Bank surcharge slashed but ‘so-called cut’ means 1% tax rise for sector

Shares of Britain’s major banks have received a boost after the autumn budget confirmed it will slash its tax surcharge on the sector to 3% from 8%.

Lloyds Banking Group and NatWest saw shares rise by about 1.5%, lifting them towards the top of the FTSE 100, after the Treasury confirmed the tax on banks’ profits would be cut from April.

The move aligns with the Government’s decision to hike up corporation tax from 19% to 25% from April, which banks pay on top of the surcharge.

It means banks will still be paying a higher rate of tax than they were previously, but by just 1% rather than the 6% that they could have faced had the surcharge stayed the same.

The threshold for the surcharge will also be raised from £25 million to £100 million, meaning that smaller banks with fewer profits will no longer have to pay the charge at all.

The Government confirmed that banks will “continue to pay a higher combined rate of corporation tax than most other companies”.

The tax-cutting policy was first unveiled by former chancellor, now Prime Minister, Rishi Sunak last year but was set to be reversed in Kwasi Kwarteng’s mini-budget.

While the surcharge cut has been welcomed by the banking sector, experts warn that UK banks still face a higher tax burden, which deters international investment into the economy.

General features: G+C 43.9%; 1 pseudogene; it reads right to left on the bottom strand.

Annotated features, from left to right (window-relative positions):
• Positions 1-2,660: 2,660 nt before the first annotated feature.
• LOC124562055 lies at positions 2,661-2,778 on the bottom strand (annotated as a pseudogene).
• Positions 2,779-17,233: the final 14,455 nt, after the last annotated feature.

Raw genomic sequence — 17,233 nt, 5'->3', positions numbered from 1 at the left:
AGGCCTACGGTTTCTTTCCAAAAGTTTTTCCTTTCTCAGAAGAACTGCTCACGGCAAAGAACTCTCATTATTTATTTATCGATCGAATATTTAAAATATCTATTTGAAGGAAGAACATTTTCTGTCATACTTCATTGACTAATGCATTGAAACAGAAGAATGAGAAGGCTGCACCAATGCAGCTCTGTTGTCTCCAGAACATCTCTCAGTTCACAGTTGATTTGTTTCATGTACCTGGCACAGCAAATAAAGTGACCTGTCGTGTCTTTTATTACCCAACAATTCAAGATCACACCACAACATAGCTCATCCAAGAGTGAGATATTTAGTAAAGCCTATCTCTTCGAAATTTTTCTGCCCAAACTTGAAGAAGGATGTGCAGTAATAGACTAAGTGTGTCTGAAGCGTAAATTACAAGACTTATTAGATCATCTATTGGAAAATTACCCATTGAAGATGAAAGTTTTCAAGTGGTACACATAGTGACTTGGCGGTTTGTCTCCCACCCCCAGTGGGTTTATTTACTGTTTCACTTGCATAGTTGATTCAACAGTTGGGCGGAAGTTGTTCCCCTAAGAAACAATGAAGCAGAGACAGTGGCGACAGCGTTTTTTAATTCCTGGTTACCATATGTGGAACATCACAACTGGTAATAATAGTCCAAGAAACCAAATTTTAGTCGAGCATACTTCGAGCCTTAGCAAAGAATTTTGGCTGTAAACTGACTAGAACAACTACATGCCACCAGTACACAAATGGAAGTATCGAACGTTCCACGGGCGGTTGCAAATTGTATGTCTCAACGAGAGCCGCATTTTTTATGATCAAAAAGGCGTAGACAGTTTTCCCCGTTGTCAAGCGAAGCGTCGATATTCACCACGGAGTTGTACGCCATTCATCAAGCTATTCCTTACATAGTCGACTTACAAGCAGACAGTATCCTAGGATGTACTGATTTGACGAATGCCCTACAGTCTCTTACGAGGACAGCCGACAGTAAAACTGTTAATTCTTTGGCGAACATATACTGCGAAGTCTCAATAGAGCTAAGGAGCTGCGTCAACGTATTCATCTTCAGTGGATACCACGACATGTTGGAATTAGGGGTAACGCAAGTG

Richard Milnes, the UK banking tax partner at EY, said: “This so-called cut is, of course, actually a one percentage point increase in rate.

“Banks currently face a high tax contribution compared to other sectors and indeed compared to other nations; the UK also still charges a bank levy, an additional tax burden which no other major financial centre charges.”

Other experts weighed in on the argument that the tax system is important for the UK to remain competitive, as it influences where companies choose to grow and invest.

Chris Hayward, policy chairman at the City of London Corporation, said: “It is vital that our tax system remains internationally competitive.

“The UK financial and professional services sector plays a major role in supporting the UK economy by creating jobs, driving growth, encouraging investment and facilitating trade.

“Banks in the UK pay a higher overall tax rate than any other sector due to the corporation tax surcharge and bank levy.

“We hope the Government will commit to delivering a competitive tax system once we get through the current economic challenges.”

Meanwhile, others have pointed out that banks are reporting much larger profits in recent months as they are benefiting from higher interest rates.

NatWest, Santander, HSBC and Barclays were among the high-street banks to report swelling earnings in the latest quarter amid surging mortgage rates.

While energy companies have been slapped with higher windfall taxes, the Chancellor decided not to introduce a similar measure for banks.